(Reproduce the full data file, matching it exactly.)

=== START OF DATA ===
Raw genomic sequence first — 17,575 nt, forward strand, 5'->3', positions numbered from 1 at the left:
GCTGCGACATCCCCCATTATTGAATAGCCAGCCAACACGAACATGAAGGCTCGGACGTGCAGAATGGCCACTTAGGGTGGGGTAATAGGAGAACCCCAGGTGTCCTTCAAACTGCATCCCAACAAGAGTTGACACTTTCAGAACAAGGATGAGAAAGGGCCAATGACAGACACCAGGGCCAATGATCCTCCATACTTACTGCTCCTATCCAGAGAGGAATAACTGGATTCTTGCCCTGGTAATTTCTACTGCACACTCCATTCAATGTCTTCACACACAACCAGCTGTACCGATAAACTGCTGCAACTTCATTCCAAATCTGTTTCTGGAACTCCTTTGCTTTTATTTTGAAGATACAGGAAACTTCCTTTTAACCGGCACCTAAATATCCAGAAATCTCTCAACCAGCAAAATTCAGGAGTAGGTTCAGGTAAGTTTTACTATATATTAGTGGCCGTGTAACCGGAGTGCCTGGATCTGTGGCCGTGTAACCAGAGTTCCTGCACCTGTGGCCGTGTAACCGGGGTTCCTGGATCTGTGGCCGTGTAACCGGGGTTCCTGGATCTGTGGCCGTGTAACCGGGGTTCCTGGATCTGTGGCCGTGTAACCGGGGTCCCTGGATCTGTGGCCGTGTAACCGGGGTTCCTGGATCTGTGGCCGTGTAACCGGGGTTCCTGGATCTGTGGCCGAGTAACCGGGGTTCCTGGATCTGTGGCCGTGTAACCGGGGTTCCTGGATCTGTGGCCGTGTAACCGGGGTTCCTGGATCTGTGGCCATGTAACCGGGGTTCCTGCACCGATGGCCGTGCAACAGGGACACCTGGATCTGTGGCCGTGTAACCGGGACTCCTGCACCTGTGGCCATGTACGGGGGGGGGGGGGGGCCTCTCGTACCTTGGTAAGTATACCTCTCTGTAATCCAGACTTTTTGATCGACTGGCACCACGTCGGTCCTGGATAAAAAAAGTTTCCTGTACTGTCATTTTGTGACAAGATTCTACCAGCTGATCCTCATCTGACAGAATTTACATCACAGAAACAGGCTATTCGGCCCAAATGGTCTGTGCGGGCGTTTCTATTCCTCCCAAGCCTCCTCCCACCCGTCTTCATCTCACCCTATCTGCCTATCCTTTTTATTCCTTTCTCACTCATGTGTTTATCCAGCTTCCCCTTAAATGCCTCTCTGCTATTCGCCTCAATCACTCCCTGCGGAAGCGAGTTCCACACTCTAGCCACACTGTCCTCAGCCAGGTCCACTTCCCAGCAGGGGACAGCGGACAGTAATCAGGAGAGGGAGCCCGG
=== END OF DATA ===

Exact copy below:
Raw genomic sequence first — 17,575 nt, forward strand, 5'->3', positions numbered from 1 at the left:
GCTGCGACATCCCCCATTATTGAATAGCCAGCCAACACGAACATGAAGGCTCGGACGTGCAGAATGGCCACTTAGGGTGGGGTAATAGGAGAACCCCAGGTGTCCTTCAAACTGCATCCCAACAAGAGTTGACACTTTCAGAACAAGGATGAGAAAGGGCCAATGACAGACACCAGGGCCAATGATCCTCCATACTTACTGCTCCTATCCAGAGAGGAATAACTGGATTCTTGCCCTGGTAATTTCTACTGCACACTCCATTCAATGTCTTCACACACAACCAGCTGTACCGATAAACTGCTGCAACTTCATTCCAAATCTGTTTCTGGAACTCCTTTGCTTTTATTTTGAAGATACAGGAAACTTCCTTTTAACCGGCACCTAAATATCCAGAAATCTCTCAACCAGCAAAATTCAGGAGTAGGTTCAGGTAAGTTTTACTATATATTAGTGGCCGTGTAACCGGAGTGCCTGGATCTGTGGCCGTGTAACCAGAGTTCCTGCACCTGTGGCCGTGTAACCGGGGTTCCTGGATCTGTGGCCGTGTAACCGGGGTTCCTGGATCTGTGGCCGTGTAACCGGGGTTCCTGGATCTGTGGCCGTGTAACCGGGGTCCCTGGATCTGTGGCCGTGTAACCGGGGTTCCTGGATCTGTGGCCGTGTAACCGGGGTTCCTGGATCTGTGGCCGAGTAACCGGGGTTCCTGGATCTGTGGCCGTGTAACCGGGGTTCCTGGATCTGTGGCCGTGTAACCGGGGTTCCTGGATCTGTGGCCATGTAACCGGGGTTCCTGCACCGATGGCCGTGCAACAGGGACACCTGGATCTGTGGCCGTGTAACCGGGACTCCTGCACCTGTGGCCATGTACGGGGGGGGGGGGGGGCCTCTCGTACCTTGGTAAGTATACCTCTCTGTAATCCAGACTTTTTGATCGACTGGCACCACGTCGGTCCTGGATAAAAAAAGTTTCCTGTACTGTCATTTTGTGACAAGATTCTACCAGCTGATCCTCATCTGACAGAATTTACATCACAGAAACAGGCTATTCGGCCCAAATGGTCTGTGCGGGCGTTTCTATTCCTCCCAAGCCTCCTCCCACCCGTCTTCATCTCACCCTATCTGCCTATCCTTTTTATTCCTTTCTCACTCATGTGTTTATCCAGCTTCCCCTTAAATGCCTCTCTGCTATTCGCCTCAATCACTCCCTGCGGAAGCGAGTTCCACACTCTAGCCACACTGTCCTCAGCCAGGTCCACTTCCCAGCAGGGGACAGCGGACAGTAATCAGGAGAGGGAGCCCGG